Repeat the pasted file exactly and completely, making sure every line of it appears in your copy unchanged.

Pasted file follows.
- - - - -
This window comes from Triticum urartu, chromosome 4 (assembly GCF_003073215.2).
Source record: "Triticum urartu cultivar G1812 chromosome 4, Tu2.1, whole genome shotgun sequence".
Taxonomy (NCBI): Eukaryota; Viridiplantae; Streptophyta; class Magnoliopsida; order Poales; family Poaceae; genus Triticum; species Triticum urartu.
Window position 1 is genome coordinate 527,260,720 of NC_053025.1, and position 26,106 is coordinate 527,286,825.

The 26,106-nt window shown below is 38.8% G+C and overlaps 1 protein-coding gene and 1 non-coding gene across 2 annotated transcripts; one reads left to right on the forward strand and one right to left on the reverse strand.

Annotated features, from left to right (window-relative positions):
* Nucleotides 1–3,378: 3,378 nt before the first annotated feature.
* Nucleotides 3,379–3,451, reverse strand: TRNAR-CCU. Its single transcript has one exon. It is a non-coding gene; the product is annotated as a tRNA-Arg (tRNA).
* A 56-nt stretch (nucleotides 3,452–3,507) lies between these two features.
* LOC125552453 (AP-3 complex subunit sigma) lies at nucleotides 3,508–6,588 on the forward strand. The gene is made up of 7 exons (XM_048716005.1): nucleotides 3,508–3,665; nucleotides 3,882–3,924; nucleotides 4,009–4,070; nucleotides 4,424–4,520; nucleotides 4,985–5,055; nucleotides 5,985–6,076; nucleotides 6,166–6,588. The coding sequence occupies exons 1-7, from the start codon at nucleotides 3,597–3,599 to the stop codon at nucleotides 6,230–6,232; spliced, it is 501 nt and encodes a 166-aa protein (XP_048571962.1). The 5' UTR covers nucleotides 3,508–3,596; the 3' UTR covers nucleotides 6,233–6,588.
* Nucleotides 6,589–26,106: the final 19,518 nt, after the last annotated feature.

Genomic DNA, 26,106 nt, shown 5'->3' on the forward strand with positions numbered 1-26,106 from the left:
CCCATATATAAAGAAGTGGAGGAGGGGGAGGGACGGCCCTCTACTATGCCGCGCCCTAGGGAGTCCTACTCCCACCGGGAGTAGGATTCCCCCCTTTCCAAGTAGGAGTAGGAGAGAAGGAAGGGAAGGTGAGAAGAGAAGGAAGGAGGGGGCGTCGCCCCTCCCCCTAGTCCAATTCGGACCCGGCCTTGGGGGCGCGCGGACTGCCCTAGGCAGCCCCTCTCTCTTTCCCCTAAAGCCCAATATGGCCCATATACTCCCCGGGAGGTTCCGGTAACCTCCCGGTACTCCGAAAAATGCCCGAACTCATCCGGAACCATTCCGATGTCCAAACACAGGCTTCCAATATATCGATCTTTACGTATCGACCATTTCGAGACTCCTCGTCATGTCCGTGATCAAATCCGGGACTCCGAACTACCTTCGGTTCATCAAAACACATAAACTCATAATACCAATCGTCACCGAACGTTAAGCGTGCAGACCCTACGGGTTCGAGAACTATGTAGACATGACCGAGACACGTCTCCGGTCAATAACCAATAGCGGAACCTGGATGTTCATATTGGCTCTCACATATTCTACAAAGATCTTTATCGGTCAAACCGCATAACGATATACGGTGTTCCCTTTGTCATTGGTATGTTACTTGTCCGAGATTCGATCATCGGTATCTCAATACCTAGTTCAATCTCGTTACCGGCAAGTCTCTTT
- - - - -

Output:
This window comes from Triticum urartu, chromosome 4 (assembly GCF_003073215.2).
Source record: "Triticum urartu cultivar G1812 chromosome 4, Tu2.1, whole genome shotgun sequence".
Taxonomy (NCBI): Eukaryota; Viridiplantae; Streptophyta; class Magnoliopsida; order Poales; family Poaceae; genus Triticum; species Triticum urartu.
Window position 1 is genome coordinate 527,260,720 of NC_053025.1, and position 26,106 is coordinate 527,286,825.

The 26,106-nt window shown below is 38.8% G+C and overlaps 1 protein-coding gene and 1 non-coding gene across 2 annotated transcripts; one reads left to right on the forward strand and one right to left on the reverse strand.

Annotated features, from left to right (window-relative positions):
* Nucleotides 1–3,378: 3,378 nt before the first annotated feature.
* Nucleotides 3,379–3,451, reverse strand: TRNAR-CCU. Its single transcript has one exon. It is a non-coding gene; the product is annotated as a tRNA-Arg (tRNA).
* A 56-nt stretch (nucleotides 3,452–3,507) lies between these two features.
* LOC125552453 (AP-3 complex subunit sigma) lies at nucleotides 3,508–6,588 on the forward strand. The gene is made up of 7 exons (XM_048716005.1): nucleotides 3,508–3,665; nucleotides 3,882–3,924; nucleotides 4,009–4,070; nucleotides 4,424–4,520; nucleotides 4,985–5,055; nucleotides 5,985–6,076; nucleotides 6,166–6,588. The coding sequence occupies exons 1-7, from the start codon at nucleotides 3,597–3,599 to the stop codon at nucleotides 6,230–6,232; spliced, it is 501 nt and encodes a 166-aa protein (XP_048571962.1). The 5' UTR covers nucleotides 3,508–3,596; the 3' UTR covers nucleotides 6,233–6,588.
* Nucleotides 6,589–26,106: the final 19,518 nt, after the last annotated feature.

Genomic DNA, 26,106 nt, shown 5'->3' on the forward strand with positions numbered 1-26,106 from the left:
CCCATATATAAAGAAGTGGAGGAGGGGGAGGGACGGCCCTCTACTATGCCGCGCCCTAGGGAGTCCTACTCCCACCGGGAGTAGGATTCCCCCCTTTCCAAGTAGGAGTAGGAGAGAAGGAAGGGAAGGTGAGAAGAGAAGGAAGGAGGGGGCGTCGCCCCTCCCCCTAGTCCAATTCGGACCCGGCCTTGGGGGCGCGCGGACTGCCCTAGGCAGCCCCTCTCTCTTTCCCCTAAAGCCCAATATGGCCCATATACTCCCCGGGAGGTTCCGGTAACCTCCCGGTACTCCGAAAAATGCCCGAACTCATCCGGAACCATTCCGATGTCCAAACACAGGCTTCCAATATATCGATCTTTACGTATCGACCATTTCGAGACTCCTCGTCATGTCCGTGATCAAATCCGGGACTCCGAACTACCTTCGGTTCATCAAAACACATAAACTCATAATACCAATCGTCACCGAACGTTAAGCGTGCAGACCCTACGGGTTCGAGAACTATGTAGACATGACCGAGACACGTCTCCGGTCAATAACCAATAGCGGAACCTGGATGTTCATATTGGCTCTCACATATTCTACAAAGATCTTTATCGGTCAAACCGCATAACGATATACGGTGTTCCCTTTGTCATTGGTATGTTACTTGTCCGAGATTCGATCATCGGTATCTCAATACCTAGTTCAATCTCGTTACCGGCAAGTCTCTTT